Later, his chief of staff John Kelly said that many immigrants are “not people that would easily assimilate into the United States, into our modern society.” But as Politico reported, Kelly’s own grandfather, an immigrant from Italy, “never spoke a word of English and made his living peddling a fruit cart in East Boston.” Somehow that lack of assimilation didn’t prevent his grandson from rising to the highest ranks of the American military and government.
There are a number of ways to think about the “They’re not assimilating” reaction so many people have to immigrants, ranging from more to less generous. You can decide it’s simply racism or tribalism. You can decide it’s a predictable response to societal change, which can be disorienting particularly for older people. But what’s so pernicious about President Trump’s role in spreading the lie about assimilation is that he joins it to equally fictitious claims about immigrants being a source of crime and violence, encouraging people to feel not just uneasy about immigrants but also to fear and hate them.
So here’s the truth: For all the conflicts we’ve had over our history with each successive wave of immigration, it’s precisely our ability to assimilate immigrants that is one of our greatest national strengths. It’s why we’ve had so little terrorism originating in immigrant communities (our biggest domestic terrorism threat comes from right-wing white people). It’s part of why America is such a dynamic society, why we have more Nobel Prize winners than any other country, why our technological innovations spread through the world, why our music and movies and television are part of life in every corner of the globe.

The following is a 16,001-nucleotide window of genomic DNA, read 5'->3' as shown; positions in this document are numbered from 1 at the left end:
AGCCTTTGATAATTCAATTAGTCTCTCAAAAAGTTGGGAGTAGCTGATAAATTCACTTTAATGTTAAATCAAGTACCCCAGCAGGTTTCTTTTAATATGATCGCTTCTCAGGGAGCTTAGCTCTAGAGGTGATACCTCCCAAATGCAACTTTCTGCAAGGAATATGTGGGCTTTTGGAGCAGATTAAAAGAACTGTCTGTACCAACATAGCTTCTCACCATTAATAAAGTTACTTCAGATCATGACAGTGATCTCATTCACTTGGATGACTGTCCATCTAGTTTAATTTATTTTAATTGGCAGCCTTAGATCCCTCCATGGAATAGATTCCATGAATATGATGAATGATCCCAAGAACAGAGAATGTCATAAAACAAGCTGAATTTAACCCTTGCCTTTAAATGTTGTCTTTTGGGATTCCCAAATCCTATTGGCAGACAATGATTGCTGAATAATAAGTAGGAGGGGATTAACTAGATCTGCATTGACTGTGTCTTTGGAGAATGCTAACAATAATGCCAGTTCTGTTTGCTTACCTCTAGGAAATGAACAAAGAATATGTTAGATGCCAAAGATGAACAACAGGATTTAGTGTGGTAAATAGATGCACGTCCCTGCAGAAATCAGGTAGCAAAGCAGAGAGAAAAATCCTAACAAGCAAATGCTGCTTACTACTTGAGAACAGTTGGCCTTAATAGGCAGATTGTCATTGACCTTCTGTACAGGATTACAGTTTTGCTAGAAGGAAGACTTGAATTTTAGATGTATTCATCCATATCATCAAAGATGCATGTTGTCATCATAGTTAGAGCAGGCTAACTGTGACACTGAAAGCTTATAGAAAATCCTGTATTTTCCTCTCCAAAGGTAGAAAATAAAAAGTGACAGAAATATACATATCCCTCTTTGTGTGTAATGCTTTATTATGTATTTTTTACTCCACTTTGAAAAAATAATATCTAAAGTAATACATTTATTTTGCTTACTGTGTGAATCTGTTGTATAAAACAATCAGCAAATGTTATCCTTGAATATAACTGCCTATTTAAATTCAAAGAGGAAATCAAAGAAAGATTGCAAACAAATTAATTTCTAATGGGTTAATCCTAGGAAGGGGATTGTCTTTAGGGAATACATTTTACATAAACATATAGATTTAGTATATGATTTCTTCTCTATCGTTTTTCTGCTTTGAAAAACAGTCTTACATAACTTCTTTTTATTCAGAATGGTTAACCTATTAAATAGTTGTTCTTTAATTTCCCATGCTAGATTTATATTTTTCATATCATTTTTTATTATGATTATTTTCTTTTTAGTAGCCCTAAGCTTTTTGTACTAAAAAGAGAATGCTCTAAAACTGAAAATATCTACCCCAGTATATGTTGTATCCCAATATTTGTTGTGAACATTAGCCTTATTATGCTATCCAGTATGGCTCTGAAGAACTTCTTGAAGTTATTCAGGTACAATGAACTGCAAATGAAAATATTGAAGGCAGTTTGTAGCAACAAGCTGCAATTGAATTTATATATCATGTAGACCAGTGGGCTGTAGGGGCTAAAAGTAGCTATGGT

But it does mean that America is constantly changing as new immigrants arrive. In America, assimilation doesn't mean casting off everything you used to know and adopting only the things that are identifiably white. It means finding a way to integrate your culture into the broader American culture, which every immigrant group has done.